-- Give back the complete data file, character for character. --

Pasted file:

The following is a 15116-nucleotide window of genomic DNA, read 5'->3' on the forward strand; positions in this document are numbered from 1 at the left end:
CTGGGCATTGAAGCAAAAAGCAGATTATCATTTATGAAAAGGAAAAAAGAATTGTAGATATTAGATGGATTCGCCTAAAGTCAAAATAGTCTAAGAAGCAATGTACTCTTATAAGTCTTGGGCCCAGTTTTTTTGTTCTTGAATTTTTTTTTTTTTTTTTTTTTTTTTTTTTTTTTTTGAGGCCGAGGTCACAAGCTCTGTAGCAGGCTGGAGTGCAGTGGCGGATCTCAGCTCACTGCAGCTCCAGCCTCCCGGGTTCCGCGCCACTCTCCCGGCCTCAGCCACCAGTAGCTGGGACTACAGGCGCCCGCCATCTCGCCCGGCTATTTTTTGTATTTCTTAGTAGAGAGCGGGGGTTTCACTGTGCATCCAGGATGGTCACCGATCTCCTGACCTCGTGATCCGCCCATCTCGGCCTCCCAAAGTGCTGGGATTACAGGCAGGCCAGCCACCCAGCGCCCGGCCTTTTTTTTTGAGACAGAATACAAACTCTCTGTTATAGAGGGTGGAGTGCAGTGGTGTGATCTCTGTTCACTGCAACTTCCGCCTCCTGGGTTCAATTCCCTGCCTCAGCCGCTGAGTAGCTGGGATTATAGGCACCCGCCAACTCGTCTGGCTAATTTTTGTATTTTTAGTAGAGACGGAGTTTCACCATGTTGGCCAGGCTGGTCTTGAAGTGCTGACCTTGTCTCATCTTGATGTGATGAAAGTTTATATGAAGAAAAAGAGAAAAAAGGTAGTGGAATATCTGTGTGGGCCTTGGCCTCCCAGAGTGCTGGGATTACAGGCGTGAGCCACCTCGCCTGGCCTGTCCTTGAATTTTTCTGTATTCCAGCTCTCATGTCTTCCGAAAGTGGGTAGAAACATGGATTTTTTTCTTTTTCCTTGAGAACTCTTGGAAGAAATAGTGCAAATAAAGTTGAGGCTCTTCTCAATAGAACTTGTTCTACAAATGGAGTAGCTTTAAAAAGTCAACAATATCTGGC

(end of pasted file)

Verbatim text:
The following is a 15116-nucleotide window of genomic DNA, read 5'->3' on the forward strand; positions in this document are numbered from 1 at the left end:
CTGGGCATTGAAGCAAAAAGCAGATTATCATTTATGAAAAGGAAAAAAGAATTGTAGATATTAGATGGATTCGCCTAAAGTCAAAATAGTCTAAGAAGCAATGTACTCTTATAAGTCTTGGGCCCAGTTTTTTTGTTCTTGAATTTTTTTTTTTTTTTTTTTTTTTTTTTTTTTTTTTGAGGCCGAGGTCACAAGCTCTGTAGCAGGCTGGAGTGCAGTGGCGGATCTCAGCTCACTGCAGCTCCAGCCTCCCGGGTTCCGCGCCACTCTCCCGGCCTCAGCCACCAGTAGCTGGGACTACAGGCGCCCGCCATCTCGCCCGGCTATTTTTTGTATTTCTTAGTAGAGAGCGGGGGTTTCACTGTGCATCCAGGATGGTCACCGATCTCCTGACCTCGTGATCCGCCCATCTCGGCCTCCCAAAGTGCTGGGATTACAGGCAGGCCAGCCACCCAGCGCCCGGCCTTTTTTTTTGAGACAGAATACAAACTCTCTGTTATAGAGGGTGGAGTGCAGTGGTGTGATCTCTGTTCACTGCAACTTCCGCCTCCTGGGTTCAATTCCCTGCCTCAGCCGCTGAGTAGCTGGGATTATAGGCACCCGCCAACTCGTCTGGCTAATTTTTGTATTTTTAGTAGAGACGGAGTTTCACCATGTTGGCCAGGCTGGTCTTGAAGTGCTGACCTTGTCTCATCTTGATGTGATGAAAGTTTATATGAAGAAAAAGAGAAAAAAGGTAGTGGAATATCTGTGTGGGCCTTGGCCTCCCAGAGTGCTGGGATTACAGGCGTGAGCCACCTCGCCTGGCCTGTCCTTGAATTTTTCTGTATTCCAGCTCTCATGTCTTCCGAAAGTGGGTAGAAACATGGATTTTTTTCTTTTTCCTTGAGAACTCTTGGAAGAAATAGTGCAAATAAAGTTGAGGCTCTTCTCAATAGAACTTGTTCTACAAATGGAGTAGCTTTAAAAAGTCAACAATATCTGGC